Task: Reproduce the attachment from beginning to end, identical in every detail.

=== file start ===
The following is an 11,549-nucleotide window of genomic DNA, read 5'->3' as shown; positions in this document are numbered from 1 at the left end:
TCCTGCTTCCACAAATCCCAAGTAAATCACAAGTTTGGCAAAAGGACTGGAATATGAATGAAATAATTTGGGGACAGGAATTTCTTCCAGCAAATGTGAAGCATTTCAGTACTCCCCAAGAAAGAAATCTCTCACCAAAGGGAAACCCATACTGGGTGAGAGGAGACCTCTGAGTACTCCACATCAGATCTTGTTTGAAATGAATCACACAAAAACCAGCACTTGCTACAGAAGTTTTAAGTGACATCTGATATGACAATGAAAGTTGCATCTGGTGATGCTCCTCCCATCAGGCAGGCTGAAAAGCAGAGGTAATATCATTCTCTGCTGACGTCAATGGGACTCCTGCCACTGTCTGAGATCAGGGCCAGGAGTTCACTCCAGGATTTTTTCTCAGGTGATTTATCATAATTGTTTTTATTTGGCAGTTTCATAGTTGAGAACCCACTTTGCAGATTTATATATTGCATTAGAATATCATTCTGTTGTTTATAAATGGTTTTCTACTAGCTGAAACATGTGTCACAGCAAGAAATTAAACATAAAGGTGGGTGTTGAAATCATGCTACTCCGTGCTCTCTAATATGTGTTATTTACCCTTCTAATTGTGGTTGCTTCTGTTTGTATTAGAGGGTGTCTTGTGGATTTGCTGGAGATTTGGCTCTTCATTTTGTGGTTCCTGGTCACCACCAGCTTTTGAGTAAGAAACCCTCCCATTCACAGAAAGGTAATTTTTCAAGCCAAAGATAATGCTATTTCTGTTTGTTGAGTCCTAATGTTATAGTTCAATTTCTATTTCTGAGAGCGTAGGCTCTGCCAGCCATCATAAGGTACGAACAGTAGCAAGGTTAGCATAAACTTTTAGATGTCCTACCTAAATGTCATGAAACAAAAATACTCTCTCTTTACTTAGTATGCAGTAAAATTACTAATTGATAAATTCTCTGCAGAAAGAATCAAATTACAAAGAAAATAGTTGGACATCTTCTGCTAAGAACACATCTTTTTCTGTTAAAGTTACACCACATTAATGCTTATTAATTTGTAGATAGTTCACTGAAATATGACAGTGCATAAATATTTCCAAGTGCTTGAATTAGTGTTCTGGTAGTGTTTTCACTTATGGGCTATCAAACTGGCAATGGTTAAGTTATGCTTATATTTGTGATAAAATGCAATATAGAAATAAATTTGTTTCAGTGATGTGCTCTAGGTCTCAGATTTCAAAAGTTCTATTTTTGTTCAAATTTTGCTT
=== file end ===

The following is an 11,549-nucleotide window of genomic DNA, read 5'->3' as shown; positions in this document are numbered from 1 at the left end:
TCCTGCTTCCACAAATCCCAAGTAAATCACAAGTTTGGCAAAAGGACTGGAATATGAATGAAATAATTTGGGGACAGGAATTTCTTCCAGCAAATGTGAAGCATTTCAGTACTCCCCAAGAAAGAAATCTCTCACCAAAGGGAAACCCATACTGGGTGAGAGGAGACCTCTGAGTACTCCACATCAGATCTTGTTTGAAATGAATCACACAAAAACCAGCACTTGCTACAGAAGTTTTAAGTGACATCTGATATGACAATGAAAGTTGCATCTGGTGATGCTCCTCCCATCAGGCAGGCTGAAAAGCAGAGGTAATATCATTCTCTGCTGACGTCAATGGGACTCCTGCCACTGTCTGAGATCAGGGCCAGGAGTTCACTCCAGGATTTTTTCTCAGGTGATTTATCATAATTGTTTTTATTTGGCAGTTTCATAGTTGAGAACCCACTTTGCAGATTTATATATTGCATTAGAATATCATTCTGTTGTTTATAAATGGTTTTCTACTAGCTGAAACATGTGTCACAGCAAGAAATTAAACATAAAGGTGGGTGTTGAAATCATGCTACTCCGTGCTCTCTAATATGTGTTATTTACCCTTCTAATTGTGGTTGCTTCTGTTTGTATTAGAGGGTGTCTTGTGGATTTGCTGGAGATTTGGCTCTTCATTTTGTGGTTCCTGGTCACCACCAGCTTTTGAGTAAGAAACCCTCCCATTCACAGAAAGGTAATTTTTCAAGCCAAAGATAATGCTATTTCTGTTTGTTGAGTCCTAATGTTATAGTTCAATTTCTATTTCTGAGAGCGTAGGCTCTGCCAGCCATCATAAGGTACGAACAGTAGCAAGGTTAGCATAAACTTTTAGATGTCCTACCTAAATGTCATGAAACAAAAATACTCTCTCTTTACTTAGTATGCAGTAAAATTACTAATTGATAAATTCTCTGCAGAAAGAATCAAATTACAAAGAAAATAGTTGGACATCTTCTGCTAAGAACACATCTTTTTCTGTTAAAGTTACACCACATTAATGCTTATTAATTTGTAGATAGTTCACTGAAATATGACAGTGCATAAATATTTCCAAGTGCTTGAATTAGTGTTCTGGTAGTGTTTTCACTTATGGGCTATCAAACTGGCAATGGTTAAGTTATGCTTATATTTGTGATAAAATGCAATATAGAAATAAATTTGTTTCAGTGATGTGCTCTAGGTCTCAGATTTCAAAAGTTCTATTTTTGTTCAAATTTTGCTT